Sunday, February 22, 2015

Climate Change Effects on Coral Reefs

Photo from
Healthy coral vs dead/dying coral due to effects of climate change

One of the most threatening factors to coral reefs around the world is climate change. Climate change affects the atmosphere, increasing the levels of carbon dioxide in the air. With this increase in carbon dioxide, the Earth as a whole gets warmer. When the Earth gets warmer, the temperature of the oceans increase as well. These increases in temperature are extremely harmful to the coral reefs of the world; they cause the corals to become bleached and die off. 

Steve Palumbi, a professor of marine science at Stanford University, explained what coral bleaching was in an interview with Steve Curwood for Living On Earth’s magazine. Palumbi says, “Coral bleaching is an event that happens when the water temperature gets a little too high for the coral. … And when that water temperature heats up, that algal interaction with coral breaks down and the coral splits the alga out. … It is called bleaching because they turn white before they die.” (Curwood) Some scientists believe that the rise in water temperature only weakens the coral, making them have a higher probability of getting sick and be resilient toward rising temperatures in the future. (The New York Times) This is such a predicament because coral rely heavily on the algae in the water for their survival. If the temperatures continue to rise, more algae is expelled out from the corals making more and more coral die year by year.

Photo from Tropical Marine Biodiversity
Number of species of coral around the world

In a news article from The Guardian, it says that researchers believe that most of the world’s corals could be gone by the year 2100. The article states that researchers have found that the rate at which corals are dying are far greater than the rate at which they are staying healthy and living. Currently, the amount of carbon dioxide in the air is around 388ppm, and it is expected to be at 560ppm by the end of the century. (The Guardian) If the atmosphere reaches this level, it is a concern that around 9,000 corals will be no more. What’s even more upsetting is that almost half of the corals in the world have already been destroyed over the last 30 years due to climate change. (The Independent) If climate change continues to change atmospheric and water temperatures, it is without a doubt that most of the world’s coral will be dead soon.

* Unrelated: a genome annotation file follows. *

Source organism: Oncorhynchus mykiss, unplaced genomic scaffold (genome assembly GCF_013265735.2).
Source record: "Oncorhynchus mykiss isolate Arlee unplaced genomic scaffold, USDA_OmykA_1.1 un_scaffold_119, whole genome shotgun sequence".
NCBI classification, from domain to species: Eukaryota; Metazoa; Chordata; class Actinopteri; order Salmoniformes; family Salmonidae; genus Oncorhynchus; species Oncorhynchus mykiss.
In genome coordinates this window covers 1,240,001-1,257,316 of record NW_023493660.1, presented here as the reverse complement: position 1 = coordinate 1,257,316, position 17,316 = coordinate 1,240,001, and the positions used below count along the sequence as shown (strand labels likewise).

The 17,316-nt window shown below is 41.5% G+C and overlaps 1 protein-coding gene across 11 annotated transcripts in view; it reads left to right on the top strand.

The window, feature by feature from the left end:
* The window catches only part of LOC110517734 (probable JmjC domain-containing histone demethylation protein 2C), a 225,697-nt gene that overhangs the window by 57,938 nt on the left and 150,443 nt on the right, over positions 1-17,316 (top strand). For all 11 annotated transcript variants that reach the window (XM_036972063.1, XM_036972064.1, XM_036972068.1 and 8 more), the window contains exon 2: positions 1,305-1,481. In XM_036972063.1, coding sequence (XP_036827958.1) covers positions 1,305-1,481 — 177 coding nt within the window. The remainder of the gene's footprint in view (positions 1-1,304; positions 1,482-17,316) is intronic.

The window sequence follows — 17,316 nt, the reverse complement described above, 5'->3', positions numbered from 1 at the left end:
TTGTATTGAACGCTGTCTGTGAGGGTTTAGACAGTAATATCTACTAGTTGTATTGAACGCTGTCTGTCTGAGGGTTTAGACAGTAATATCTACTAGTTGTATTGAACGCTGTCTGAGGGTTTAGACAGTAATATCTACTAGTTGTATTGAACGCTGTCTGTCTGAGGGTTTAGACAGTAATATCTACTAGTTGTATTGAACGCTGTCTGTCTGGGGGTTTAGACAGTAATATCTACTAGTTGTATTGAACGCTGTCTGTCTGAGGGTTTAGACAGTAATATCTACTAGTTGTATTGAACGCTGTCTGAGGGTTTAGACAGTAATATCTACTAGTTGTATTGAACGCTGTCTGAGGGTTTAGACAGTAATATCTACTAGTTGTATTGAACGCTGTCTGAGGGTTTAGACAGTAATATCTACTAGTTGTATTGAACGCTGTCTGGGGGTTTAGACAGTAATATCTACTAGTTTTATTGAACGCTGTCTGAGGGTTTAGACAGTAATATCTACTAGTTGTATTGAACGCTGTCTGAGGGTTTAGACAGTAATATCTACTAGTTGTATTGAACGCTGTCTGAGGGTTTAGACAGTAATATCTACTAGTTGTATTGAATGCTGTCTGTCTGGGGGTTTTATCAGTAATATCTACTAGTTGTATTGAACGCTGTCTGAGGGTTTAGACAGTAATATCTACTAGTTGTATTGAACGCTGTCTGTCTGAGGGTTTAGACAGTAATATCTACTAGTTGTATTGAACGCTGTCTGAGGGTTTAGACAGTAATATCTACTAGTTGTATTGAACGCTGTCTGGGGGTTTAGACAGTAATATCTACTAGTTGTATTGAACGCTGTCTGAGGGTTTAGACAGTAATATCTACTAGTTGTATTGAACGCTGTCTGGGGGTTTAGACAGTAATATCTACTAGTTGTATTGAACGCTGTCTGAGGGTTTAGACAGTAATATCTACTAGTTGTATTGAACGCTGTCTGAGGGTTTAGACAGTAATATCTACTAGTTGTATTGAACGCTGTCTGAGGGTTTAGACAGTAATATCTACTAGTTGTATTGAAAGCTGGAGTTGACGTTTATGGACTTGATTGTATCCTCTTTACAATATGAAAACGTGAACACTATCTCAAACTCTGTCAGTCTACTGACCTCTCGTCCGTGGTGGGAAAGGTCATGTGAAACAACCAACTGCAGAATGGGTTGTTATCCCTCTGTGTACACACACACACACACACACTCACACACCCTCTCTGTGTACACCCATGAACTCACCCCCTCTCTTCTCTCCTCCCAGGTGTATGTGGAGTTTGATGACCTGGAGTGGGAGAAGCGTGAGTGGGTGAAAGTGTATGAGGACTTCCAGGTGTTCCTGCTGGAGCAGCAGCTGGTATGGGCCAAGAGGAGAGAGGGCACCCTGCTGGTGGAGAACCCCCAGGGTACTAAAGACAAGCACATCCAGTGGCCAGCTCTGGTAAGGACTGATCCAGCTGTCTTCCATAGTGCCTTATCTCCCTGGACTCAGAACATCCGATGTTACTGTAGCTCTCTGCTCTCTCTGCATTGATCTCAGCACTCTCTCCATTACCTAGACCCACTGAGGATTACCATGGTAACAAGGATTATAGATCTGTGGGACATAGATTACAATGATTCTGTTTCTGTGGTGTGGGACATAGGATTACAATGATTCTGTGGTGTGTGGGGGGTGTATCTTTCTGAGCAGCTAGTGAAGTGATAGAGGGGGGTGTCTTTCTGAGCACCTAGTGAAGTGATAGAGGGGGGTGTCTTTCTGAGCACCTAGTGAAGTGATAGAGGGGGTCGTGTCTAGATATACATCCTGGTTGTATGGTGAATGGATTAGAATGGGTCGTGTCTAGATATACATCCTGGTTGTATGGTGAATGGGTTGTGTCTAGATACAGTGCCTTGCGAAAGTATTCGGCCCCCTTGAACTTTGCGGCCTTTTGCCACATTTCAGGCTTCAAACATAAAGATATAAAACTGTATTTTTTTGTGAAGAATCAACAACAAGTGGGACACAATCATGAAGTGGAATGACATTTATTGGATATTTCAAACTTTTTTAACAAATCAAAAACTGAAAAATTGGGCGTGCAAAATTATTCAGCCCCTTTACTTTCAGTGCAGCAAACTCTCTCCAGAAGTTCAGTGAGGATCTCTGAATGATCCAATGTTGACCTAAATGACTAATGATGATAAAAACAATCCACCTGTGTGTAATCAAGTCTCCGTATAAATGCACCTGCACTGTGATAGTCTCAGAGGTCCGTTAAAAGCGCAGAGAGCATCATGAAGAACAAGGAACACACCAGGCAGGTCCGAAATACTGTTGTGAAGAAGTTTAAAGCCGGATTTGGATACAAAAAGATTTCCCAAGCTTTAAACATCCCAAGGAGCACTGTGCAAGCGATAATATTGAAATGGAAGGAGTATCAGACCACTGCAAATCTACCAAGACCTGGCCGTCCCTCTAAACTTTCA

There have been countless efforts in attempting to stop or at least slow down the process of coral bleaching in the world. Australia is looking to invest about 8 million dollars over the course of five years to protect the Great Barrier Reef from the pollution and threats (like climate change) that the coral have been facing. (BBC Australia) This will be beneficial to those coral reefs because they've already been weakened by things like pollution that continued climate change effects make them more susceptible to larger damage. Their government also has a plan to further protect the Great Barrier Reef with the “Reef 2050 Long-Term Sustainability Plan”. Palumbi’s research could help aid in this plan to protect the corals; his team happened to find a group of corals in the back reef lagoons of the American Samoa that were thriving off of the heat; they are using this area/information as insight to find out how this is happening, and why the corals are surviving so well. If they are able to find answers to this, it may help us find ways to save the corals around the world suffering from the high temperatures of the oceans. (Curwood)

Overall, it is extremely evident that climate change is, indeed, happening, based on the fact that there is evidence of destroying corals all over the world. If these corals die off and become non-existent, the whole marine ecosystem will be in danger. Coral reefs are also very crucial to the marine ecosystem; when the coral is healthy, they provide food, shelter, and nursery grounds to the marine life around them, as well as serve like a storm buffer to land around the area. To quote Mitchell Ramsey on the seriousness of the effects on the marine ecosystem, he says, "The oceans is the home to over one million species, and the ocean is so large that there may be another million species out there to be discovered." Rehabilitation efforts, whether it be governmental support or help from organizations, need to be continued and taken seriously. It would also help if there were more education to the communities on the subject so people can be more aware of the seriousness of the topic. With these

Bawden, Tom. "Race to save Coral Reefs from Destruction 'could Be Lost within 10 Years'; UN Warns 50 per Cent of 'rainforests of the Sea' Destroyed by Climate Change in 30 Years." The Independent [London] 24 Sept. 2013.

Curwood, Steve. "Living on Earth: A Bright Spot for Coral Reefs." Living on Earth. Living on Earth, 11 Jan. 2013. Web. 03 Feb. 2015.

"Protecting Great Barrier Reef 'needs A$785m' Fund." BBC Australia. BBC Australia, 19 Jan. 2015. Web.

Ramsey, Mitchell. "A Changing World with the Changing Climate, Part III: The Oceans." Web log post. Blogger, 1 May 2014. Web. 22 Feb. 2015.

Sample, Ian. "World's Coral Reefs Could Disintegrate by 2100." The Guardian. The Guardian, 23 Feb. 2010. Web.

The Associated Press. "Most of Hawaii's Coral Recover From Mass Bleaching." The New York Times. The New York Times, 28 Jan. 2015. Web. 03 Feb. 2015.


  1. Here is a cool (!) report about how mangrove forests can serve as refuges for coral populations otherwise being damaged by warming and bleaching (plus some attractive photos):

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